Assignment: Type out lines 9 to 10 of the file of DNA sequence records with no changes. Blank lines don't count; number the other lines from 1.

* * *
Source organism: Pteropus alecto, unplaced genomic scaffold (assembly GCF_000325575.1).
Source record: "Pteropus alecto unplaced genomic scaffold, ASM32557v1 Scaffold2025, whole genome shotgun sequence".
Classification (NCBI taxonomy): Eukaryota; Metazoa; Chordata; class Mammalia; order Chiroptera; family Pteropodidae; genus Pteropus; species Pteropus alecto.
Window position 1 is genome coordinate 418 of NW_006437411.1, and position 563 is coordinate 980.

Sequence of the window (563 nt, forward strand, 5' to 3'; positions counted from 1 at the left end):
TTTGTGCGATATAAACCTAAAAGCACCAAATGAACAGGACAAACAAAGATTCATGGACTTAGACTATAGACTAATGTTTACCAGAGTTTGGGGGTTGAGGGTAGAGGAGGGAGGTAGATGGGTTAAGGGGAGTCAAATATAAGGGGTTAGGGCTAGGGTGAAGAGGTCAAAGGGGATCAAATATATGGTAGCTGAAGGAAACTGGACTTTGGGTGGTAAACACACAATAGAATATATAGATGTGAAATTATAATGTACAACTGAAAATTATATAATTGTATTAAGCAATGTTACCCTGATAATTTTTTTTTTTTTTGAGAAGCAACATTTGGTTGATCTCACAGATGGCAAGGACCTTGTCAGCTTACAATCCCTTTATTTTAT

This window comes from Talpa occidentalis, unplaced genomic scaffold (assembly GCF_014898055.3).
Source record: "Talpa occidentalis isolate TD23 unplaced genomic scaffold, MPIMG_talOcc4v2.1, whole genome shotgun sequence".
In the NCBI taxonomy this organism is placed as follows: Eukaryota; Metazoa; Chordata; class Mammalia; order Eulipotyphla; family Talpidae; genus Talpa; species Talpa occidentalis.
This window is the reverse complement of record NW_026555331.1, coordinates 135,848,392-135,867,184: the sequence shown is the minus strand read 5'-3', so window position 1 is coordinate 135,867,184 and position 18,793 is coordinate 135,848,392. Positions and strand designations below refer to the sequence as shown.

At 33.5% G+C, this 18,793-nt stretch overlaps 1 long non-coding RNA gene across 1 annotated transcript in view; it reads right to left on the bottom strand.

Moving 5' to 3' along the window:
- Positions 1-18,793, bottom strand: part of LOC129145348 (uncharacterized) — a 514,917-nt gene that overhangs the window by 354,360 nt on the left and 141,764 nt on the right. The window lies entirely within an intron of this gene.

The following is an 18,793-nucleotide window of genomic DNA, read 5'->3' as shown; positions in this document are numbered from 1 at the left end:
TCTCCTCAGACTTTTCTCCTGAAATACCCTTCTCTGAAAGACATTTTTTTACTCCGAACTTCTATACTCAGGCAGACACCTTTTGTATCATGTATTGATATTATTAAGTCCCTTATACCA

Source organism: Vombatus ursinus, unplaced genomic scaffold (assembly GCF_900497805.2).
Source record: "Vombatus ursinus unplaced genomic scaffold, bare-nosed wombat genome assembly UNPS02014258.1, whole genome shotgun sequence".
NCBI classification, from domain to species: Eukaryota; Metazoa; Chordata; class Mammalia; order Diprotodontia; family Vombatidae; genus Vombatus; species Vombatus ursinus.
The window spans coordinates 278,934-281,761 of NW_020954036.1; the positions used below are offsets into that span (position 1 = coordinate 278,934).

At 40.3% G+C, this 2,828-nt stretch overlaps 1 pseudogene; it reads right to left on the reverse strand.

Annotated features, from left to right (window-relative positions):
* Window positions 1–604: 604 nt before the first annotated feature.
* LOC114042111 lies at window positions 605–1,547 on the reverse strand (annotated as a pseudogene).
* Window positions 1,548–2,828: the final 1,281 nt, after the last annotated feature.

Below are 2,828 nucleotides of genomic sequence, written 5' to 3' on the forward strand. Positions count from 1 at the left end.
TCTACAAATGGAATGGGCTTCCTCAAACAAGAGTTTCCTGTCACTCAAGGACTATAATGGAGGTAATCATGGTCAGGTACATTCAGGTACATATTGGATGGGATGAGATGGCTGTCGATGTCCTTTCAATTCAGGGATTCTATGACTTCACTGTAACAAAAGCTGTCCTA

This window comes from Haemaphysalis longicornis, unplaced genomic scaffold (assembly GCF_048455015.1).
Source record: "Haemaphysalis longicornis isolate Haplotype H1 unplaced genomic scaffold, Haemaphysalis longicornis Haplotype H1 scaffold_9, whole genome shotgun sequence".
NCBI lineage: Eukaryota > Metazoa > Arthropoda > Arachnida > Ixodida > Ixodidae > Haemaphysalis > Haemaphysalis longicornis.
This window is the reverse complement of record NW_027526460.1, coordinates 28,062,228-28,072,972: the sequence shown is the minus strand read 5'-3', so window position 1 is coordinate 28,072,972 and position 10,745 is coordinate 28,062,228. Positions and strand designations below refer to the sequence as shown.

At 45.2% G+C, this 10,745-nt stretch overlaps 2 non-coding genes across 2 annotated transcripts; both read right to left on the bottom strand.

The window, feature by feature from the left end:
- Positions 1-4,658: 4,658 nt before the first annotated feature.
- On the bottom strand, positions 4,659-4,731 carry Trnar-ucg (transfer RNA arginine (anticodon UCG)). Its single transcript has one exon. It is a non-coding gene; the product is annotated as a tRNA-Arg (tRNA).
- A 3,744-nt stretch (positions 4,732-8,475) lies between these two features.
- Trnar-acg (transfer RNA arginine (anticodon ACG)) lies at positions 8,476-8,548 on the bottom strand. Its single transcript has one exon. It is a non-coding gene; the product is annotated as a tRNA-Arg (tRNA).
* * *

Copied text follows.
In the NCBI taxonomy this organism is placed as follows: Eukaryota; Metazoa; Chordata; class Mammalia; order Eulipotyphla; family Talpidae; genus Talpa; species Talpa occidentalis.
This window is the reverse complement of record NW_026555331.1, coordinates 135,848,392-135,867,184: the sequence shown is the minus strand read 5'-3', so window position 1 is coordinate 135,867,184 and position 18,793 is coordinate 135,848,392. Positions and strand designations below refer to the sequence as shown.